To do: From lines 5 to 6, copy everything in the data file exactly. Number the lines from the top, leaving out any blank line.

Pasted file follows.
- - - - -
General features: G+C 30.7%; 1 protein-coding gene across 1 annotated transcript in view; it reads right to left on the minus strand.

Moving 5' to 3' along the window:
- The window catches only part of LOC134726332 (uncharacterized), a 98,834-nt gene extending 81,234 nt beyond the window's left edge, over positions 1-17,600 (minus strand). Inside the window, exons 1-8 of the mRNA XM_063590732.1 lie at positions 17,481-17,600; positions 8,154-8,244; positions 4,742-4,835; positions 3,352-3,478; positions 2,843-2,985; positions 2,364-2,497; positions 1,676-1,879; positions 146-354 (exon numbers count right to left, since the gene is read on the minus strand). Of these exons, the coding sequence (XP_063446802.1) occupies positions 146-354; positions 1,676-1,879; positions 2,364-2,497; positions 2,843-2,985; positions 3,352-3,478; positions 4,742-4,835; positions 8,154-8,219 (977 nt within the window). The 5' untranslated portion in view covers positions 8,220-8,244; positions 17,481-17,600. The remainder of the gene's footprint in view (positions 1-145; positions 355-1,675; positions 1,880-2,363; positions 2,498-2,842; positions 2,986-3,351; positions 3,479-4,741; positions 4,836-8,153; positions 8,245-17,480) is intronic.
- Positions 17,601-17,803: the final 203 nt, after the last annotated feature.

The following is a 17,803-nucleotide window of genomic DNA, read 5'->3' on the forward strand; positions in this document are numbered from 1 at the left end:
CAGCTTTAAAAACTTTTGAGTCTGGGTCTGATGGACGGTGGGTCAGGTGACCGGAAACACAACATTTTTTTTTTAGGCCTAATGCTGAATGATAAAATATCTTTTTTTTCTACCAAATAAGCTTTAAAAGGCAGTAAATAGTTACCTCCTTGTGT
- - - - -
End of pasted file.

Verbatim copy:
The following is a 17,803-nucleotide window of genomic DNA, read 5'->3' on the forward strand; positions in this document are numbered from 1 at the left end:
CAGCTTTAAAAACTTTTGAGTCTGGGTCTGATGGACGGTGGGTCAGGTGACCGGAAACACAACATTTTTTTTTTAGGCCTAATGCTGAATGATAAAATATCTTTTTTTTCTACCAAATAAGCTTTAAAAGGCAGTAAATAGTTACCTCCTTGTGT